Gender Discrimination - Bathroom Debate

Bathroom Policies – The Debate and Economic Impact

Will 2016 be noted as the year of the Bathroom Debate?  While it’s not clear how this issue will be resolved, there’s a good chance that most Americans are going to be personally confronted with this issue – and soon.

What started as a movement by those is the transgendered community to be able to choose the bathroom of their choice has suddenly become a hot button topic in many communities.  Those who have not had to engage in the bathroom debate need only look to North Carolina to see how its HB2 Bathroom Law has caused significant controversy.

North Carolina recently adopted legislation that may aptly be described as the “go as you were born” approach.  Kaitlyn (formerly Bruce) Jenner would be expected to use the men’s bathroom, despite his physical appearance and assertions of identifying as a woman.  The North Carolina bathroom law requires compliance by cities, counties, schools and universities, but lacks any type of enforcement mechanism or attached penalties.

Why Can’t We Choose Which Bathroom to Use?

Proponents of North Carolina’s bill claim that the bill actually protects citizens, particularly young girls.  What would happen, they assert, if everyone could choose which bathroom (and presumably locker room) they wanted to use?  Would this open up the possibility that our young daughters would be harmed by pedophiles, who could choose to use the women’s bathrooms solely for such sick purposes (and not because they self-identified as being female)?  Would teenage girls and women want to find themselves in showers or having to dress in a common area with Kaitlynn Jenner (who would anatomically still be Bruce Jenner)?

Undoubtedly there are some difficult decisions that need to be addressed.  What we believe is the wrong course of action is that taken by the North Carolina legislature – hard and fast rules that fail to take into account a significant population with legitimate concerns.

The NCAA and Leading Businesses are Fighting Back

Fortunately, leading businesses and organizations – including the NCAA – are taking a stand against states that are not addressing the concerns and needs of those in the LGBTQ community.  The NCAA, for example announced this week that it is relocating all seven previously awarded championships during for the 2016-2017 academic year from North Carolina specifically because of the adoption of its HB2 Bathroom Law.  In making its decision, the NCAA noted that:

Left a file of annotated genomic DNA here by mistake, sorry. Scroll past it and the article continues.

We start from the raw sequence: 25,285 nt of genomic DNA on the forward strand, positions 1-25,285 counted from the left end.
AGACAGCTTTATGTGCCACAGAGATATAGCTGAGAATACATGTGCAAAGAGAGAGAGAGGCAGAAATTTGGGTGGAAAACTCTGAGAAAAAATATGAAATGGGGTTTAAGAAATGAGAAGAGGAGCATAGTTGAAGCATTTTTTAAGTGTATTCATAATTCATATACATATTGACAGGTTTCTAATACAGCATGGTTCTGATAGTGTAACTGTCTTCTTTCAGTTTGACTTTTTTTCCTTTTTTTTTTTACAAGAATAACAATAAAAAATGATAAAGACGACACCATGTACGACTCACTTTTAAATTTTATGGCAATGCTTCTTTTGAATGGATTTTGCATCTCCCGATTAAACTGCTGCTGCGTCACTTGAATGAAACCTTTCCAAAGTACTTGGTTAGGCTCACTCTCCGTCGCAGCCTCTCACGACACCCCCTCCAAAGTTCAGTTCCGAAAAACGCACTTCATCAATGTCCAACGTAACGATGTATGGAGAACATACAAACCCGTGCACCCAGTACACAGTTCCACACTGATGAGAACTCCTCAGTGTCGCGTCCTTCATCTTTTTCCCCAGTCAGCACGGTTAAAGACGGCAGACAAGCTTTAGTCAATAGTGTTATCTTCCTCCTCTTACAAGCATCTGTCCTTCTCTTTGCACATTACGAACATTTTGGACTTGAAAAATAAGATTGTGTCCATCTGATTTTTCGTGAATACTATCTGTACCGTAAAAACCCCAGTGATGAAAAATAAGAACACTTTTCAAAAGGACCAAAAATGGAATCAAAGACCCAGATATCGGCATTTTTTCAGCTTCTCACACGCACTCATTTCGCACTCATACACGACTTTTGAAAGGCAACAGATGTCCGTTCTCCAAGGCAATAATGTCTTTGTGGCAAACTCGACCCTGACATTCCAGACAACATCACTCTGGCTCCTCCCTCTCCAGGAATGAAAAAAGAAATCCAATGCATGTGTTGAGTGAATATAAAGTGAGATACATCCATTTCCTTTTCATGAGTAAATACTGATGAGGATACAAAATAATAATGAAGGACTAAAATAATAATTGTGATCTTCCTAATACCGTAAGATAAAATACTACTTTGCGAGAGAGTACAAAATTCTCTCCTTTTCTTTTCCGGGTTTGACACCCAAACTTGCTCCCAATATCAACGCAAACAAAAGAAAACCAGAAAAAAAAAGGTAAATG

• North Carolina laws invalidate any local law that treats sexual orientation as a protected class or has a purpose to prevent discrimination against lesbian, gay, bisexual or transgender individuals.
  • North Carolina has the only statewide law that makes it unlawful to use a restroom different from the gender on one’s birth certificate, regardless of gender identity.
  • North Carolina law provides legal protections for government officials to refuse services to the LGBT community.
  • Five states plus numerous cities prohibit travel to North Carolina for public employees and representatives of public institutions, which could include student-athletes and campus athletics staff. These states are New York, Minnesota, Washington, Vermont and Connecticut.

These championships, along with conference cancellations and perhaps decisions by corporations not to move to their headquarters to North Carolina will undoubtedly cost North Carolina tens of millions of dollars.

It’s Time for an Open Discussion that will Address the Views of All Constituencies

Enacting laws like North Carolina’s HB2 law certainly do not address the concerns of those in the LGBTQ community, and instead serve as an effort, in our view, to turn back the clock.

Instead of these laws, we believe that an effective conversation that includes the needs and concerns of everyone will be productive in coming up with comprehensive solutions.


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